A dendrogram (from Greek dendro "tree" and gramma "drawing") is a tree diagram widely used to illustrate the arrangement of the clusters produced by hierarchical clustering. The hierarchical clustering algorithms begin with each object in individual clusters. At every step, the two clusters that are most similar are joined into a single new cluster. Once fused, objects are never separated. Dendrograms are often used in computational biology to illustrate the clustering of genes, proteins, metabolites or samples.
Distance Method of hierarchical clustering specifies with Euclidean or Manhattan distance is used. Euclidean distance is used more widely. Euclidean distance may be considered as straight-line distance. Manhattan distance is often referred to as city-block distance since it is analogous to walking along an imaginary sidewalk to get from point A to B.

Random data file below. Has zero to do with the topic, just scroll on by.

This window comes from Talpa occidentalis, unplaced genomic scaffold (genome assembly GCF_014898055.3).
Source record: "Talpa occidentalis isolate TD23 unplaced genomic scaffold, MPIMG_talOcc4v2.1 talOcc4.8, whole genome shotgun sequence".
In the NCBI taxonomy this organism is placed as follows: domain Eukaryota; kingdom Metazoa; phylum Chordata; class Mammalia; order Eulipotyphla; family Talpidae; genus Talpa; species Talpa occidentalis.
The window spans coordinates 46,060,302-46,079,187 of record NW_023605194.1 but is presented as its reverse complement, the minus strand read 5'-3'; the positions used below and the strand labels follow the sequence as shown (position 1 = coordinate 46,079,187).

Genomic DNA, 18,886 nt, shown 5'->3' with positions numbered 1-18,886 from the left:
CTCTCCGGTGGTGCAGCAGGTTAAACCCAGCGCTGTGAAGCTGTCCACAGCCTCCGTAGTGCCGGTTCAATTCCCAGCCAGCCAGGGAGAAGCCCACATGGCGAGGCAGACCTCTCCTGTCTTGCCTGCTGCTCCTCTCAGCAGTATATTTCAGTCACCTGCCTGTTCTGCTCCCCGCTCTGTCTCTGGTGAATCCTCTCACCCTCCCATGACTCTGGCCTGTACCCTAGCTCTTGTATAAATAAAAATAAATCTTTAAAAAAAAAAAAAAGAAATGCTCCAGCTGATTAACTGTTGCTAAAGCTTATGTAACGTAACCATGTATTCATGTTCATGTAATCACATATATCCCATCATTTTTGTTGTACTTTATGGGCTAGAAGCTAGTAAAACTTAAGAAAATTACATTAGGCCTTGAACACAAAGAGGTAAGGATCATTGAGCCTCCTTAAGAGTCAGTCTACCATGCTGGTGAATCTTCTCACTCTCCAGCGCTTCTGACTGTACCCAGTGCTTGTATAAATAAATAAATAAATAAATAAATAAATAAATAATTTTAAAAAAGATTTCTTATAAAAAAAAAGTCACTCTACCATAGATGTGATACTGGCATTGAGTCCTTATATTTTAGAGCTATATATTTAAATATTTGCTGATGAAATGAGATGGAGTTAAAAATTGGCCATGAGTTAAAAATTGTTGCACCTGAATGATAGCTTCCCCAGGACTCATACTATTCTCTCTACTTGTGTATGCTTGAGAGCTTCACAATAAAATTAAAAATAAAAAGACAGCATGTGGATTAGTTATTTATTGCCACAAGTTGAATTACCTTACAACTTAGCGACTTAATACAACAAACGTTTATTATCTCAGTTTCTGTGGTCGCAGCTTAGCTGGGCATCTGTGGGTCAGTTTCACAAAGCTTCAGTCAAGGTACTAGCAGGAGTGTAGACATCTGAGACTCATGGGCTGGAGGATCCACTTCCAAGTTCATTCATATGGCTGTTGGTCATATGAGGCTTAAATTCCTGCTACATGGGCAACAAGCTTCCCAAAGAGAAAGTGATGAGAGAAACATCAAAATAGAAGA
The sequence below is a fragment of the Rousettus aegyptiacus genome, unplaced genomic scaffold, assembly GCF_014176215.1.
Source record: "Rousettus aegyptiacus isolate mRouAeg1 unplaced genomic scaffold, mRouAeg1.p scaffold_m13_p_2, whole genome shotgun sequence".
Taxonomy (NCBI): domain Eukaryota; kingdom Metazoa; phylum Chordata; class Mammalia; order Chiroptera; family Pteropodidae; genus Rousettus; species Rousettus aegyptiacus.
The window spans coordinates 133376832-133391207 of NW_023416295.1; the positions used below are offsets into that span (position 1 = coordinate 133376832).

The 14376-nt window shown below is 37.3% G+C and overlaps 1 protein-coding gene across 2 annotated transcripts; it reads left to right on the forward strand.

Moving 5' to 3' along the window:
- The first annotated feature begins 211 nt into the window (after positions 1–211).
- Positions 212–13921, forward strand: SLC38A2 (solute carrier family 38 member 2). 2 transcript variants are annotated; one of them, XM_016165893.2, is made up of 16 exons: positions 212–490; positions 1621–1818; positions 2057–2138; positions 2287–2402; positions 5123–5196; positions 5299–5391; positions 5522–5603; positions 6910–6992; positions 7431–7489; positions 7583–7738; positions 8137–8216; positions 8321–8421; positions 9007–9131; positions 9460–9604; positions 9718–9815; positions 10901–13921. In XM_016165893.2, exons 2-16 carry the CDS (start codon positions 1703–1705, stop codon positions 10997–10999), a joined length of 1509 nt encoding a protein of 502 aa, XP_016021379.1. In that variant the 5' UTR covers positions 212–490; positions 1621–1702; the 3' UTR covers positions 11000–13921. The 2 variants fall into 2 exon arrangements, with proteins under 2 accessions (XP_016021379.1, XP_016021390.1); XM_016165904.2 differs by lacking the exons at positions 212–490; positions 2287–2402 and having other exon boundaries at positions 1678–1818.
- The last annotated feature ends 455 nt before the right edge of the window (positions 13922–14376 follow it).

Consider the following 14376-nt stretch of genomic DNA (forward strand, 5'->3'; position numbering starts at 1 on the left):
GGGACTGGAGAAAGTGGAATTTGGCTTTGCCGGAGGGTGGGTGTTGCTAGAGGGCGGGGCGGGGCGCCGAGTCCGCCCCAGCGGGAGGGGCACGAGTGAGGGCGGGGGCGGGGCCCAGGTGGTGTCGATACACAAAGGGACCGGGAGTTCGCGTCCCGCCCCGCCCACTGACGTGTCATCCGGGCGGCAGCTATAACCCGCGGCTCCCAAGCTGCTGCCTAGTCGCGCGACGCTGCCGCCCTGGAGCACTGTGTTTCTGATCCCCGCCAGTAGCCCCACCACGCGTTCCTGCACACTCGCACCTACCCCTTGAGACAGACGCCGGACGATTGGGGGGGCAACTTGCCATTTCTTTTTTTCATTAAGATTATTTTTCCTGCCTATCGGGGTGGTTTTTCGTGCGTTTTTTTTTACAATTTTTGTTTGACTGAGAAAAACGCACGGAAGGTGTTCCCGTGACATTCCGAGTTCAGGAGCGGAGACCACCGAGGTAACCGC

The followings are the most commonly used methods that represent eight methods of defining the similarity between clusters:
The horizontal axis of the above dendrogram represents the distance or dissimilarity between different clusters. The vertical axis represents the clusters and objects. The main interest of researchers is in similarity and clustering. Each joining of two clusters is represented on this graph by splitting a horizontal line into two horizontal lines. The horizontal position of the split that was shown by the short vertical bar gives the distance (dissimilarity) between the two clusters.
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